This was the essay sent to me by Ron, which stretched my mind., to follow with my thoughts. VM
Eldon Berg’s reply to NeolaNeolaI knew I saw the reference somewhere.
There are three things that go when you get old.
First is your memory, I can’t remember the other two.Eldon BergNQ Software206-227-5136
By SCOTT WAGAR
In the summer months of 1981 in Jamestown, N.D., a construction company was constructing an apartment complex when it accidentally unearthed nine linear and nine conical mounds while preparing the footings for the complex. Within three of the mounds, 75 Native American were found buried, which included a female Indian between the ages of 35 to 45, and who was found to have had tuberculosis of the hip bone. The radiocarbon dates of the hip bone dated to around 980 A.D., granting North Dakota with one of the oldest paleontological specimens of TB found on the North American Continent.
Although finding TB in the State of North Dakota during the time John the Apostle was writing the Book of Revelation, little is known about TB until the beginning of the 1900s when this disease made an appearance in the state, and marked it for death.
As TB made its way across the state killing numerous individuals and bringing fear to all its’ communities, the Turtle Mountains gained a sense of immortality as the only place in North Dakota where one could go to be saved from TB; and, it came due to special circumstance that could only be found in the Turtle Mountains.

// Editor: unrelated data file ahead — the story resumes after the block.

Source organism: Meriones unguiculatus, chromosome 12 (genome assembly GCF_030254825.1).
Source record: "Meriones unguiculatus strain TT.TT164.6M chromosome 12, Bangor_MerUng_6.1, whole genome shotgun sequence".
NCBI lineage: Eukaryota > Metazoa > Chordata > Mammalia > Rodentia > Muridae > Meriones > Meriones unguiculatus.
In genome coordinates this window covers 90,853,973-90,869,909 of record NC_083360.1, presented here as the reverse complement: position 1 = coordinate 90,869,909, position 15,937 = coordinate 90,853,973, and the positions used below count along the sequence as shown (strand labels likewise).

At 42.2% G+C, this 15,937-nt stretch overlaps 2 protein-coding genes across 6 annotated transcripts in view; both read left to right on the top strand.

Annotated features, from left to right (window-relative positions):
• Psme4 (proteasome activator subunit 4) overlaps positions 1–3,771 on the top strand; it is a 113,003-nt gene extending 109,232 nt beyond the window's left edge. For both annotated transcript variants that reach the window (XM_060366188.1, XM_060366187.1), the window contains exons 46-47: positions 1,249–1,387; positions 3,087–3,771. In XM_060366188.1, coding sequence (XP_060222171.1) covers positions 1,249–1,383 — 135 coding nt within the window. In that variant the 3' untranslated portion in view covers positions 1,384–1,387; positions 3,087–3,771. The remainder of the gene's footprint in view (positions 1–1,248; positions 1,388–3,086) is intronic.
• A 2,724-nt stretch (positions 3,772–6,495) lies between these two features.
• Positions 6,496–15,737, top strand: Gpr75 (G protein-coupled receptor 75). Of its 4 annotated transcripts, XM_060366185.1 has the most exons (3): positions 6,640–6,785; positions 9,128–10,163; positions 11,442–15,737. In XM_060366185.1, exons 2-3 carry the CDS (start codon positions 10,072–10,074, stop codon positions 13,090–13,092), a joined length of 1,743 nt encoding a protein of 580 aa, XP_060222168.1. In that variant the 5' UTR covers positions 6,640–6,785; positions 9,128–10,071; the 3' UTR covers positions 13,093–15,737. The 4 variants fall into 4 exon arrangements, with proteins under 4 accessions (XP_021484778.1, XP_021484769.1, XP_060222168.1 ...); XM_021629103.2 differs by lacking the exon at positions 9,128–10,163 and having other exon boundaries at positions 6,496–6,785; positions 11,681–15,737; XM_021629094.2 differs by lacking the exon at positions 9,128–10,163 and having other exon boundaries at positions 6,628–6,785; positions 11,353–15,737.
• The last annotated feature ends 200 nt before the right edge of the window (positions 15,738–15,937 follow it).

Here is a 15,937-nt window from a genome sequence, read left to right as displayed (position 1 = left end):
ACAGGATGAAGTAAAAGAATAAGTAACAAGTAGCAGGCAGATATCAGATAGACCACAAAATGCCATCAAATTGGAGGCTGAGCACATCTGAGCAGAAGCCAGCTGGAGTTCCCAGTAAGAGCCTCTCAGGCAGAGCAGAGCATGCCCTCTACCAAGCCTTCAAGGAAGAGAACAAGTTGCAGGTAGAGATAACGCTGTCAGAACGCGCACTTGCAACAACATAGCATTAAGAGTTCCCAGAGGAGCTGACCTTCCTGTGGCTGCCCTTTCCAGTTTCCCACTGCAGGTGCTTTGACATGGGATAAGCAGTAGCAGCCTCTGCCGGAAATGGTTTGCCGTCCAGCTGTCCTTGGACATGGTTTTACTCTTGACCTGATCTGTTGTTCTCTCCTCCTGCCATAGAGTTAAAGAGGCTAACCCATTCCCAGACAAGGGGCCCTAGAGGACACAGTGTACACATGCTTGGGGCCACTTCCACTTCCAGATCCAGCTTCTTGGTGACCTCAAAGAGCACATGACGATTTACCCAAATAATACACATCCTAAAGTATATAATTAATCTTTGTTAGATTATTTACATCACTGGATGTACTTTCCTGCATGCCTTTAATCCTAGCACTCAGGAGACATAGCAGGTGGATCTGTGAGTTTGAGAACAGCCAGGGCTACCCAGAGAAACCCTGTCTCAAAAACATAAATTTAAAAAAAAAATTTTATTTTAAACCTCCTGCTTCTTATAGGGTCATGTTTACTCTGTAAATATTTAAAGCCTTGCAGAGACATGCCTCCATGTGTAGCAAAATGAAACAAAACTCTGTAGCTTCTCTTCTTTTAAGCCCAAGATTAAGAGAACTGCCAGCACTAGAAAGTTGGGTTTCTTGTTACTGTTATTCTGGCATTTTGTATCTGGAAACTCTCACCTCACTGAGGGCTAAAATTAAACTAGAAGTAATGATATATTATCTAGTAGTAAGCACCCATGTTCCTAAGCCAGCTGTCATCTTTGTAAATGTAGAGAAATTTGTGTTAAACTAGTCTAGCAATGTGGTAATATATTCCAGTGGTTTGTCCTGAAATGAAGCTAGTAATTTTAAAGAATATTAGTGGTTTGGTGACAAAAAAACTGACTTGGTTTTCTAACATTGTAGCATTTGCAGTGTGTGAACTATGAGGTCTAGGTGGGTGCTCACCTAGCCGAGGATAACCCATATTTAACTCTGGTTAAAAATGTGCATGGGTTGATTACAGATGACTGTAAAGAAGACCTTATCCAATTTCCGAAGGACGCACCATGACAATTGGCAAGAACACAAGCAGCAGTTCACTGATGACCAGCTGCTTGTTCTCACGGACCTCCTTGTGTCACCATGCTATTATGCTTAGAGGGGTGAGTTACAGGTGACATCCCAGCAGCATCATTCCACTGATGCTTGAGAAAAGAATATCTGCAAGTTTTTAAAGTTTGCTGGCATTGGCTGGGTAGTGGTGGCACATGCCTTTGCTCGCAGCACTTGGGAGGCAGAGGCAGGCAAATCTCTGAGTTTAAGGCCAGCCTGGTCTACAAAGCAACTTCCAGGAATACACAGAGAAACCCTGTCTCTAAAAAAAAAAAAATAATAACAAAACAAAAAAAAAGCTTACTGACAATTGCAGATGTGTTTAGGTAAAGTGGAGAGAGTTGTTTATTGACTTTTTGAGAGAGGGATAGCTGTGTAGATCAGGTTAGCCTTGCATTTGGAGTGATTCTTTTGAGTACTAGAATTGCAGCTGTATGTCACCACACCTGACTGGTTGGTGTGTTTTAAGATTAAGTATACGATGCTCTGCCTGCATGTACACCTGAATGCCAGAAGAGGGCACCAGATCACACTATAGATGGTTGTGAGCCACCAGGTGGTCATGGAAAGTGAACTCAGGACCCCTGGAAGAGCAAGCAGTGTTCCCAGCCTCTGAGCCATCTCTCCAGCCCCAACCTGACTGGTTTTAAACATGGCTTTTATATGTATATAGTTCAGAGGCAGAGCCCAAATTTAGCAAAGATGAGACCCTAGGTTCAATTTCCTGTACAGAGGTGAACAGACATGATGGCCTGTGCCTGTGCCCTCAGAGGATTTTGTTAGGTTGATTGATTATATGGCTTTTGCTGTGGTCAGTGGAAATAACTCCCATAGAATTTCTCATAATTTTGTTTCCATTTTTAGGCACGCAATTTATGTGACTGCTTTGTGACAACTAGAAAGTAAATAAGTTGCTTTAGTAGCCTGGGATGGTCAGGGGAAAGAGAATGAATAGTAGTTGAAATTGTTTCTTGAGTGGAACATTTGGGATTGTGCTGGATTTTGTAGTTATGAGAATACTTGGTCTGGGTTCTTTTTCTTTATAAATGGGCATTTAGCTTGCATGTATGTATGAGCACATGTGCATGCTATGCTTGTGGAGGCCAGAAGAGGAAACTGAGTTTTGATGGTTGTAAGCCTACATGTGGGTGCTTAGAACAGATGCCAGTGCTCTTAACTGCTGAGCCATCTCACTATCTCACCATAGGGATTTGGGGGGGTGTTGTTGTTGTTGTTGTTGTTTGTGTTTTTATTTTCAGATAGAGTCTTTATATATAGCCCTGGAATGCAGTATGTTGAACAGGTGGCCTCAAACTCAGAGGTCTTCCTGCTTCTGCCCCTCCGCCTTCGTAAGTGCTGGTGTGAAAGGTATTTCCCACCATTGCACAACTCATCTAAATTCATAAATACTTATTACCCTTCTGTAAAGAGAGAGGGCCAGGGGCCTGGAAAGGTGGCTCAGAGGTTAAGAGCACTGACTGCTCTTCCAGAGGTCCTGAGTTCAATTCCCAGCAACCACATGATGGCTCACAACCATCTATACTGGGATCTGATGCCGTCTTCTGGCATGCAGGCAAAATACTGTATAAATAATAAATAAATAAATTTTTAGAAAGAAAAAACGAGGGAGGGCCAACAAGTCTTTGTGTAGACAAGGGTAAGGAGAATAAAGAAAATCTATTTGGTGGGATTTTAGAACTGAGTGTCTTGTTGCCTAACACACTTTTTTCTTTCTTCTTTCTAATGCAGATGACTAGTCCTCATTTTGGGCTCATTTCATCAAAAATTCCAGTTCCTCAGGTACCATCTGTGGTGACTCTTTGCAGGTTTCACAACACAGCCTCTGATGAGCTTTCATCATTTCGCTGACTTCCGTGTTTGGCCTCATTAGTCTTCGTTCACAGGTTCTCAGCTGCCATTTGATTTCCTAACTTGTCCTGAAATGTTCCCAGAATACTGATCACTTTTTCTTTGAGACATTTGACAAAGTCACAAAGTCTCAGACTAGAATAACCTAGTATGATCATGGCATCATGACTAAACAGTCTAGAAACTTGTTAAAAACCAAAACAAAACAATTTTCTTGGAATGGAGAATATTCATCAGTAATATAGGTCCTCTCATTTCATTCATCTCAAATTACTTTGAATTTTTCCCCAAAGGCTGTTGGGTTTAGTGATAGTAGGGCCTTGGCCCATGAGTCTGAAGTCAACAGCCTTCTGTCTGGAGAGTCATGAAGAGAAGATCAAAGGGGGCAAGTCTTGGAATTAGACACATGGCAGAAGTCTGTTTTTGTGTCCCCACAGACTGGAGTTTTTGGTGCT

In the “Biennial Report of the State Board of Health to the Governor of North Dakota for the Years of 1901 and 1902,” Dr. H.H. Healy made a quick reference in his report about TB, After careful inquiry I believe that the state is remarkably free from this disease.”
Two years later, when it came time for Healy to write the state health report, he was so ill with TB he could not write or present the report to Gov. Frank White.
Healy would recover from his TB, but the majority of the state would not be as lucky as Healy, as death rates increased across the state due to TB. By 1908, the statistics on TB were alarming.
“One death in every ten, excluding stillbirths and those who died from violence, is due to it (tuberculosis),” the state health report stated. “At this rate, assuming our population to be 500,000 residents, there will die of tuberculosis in our state 50,000 of those now living.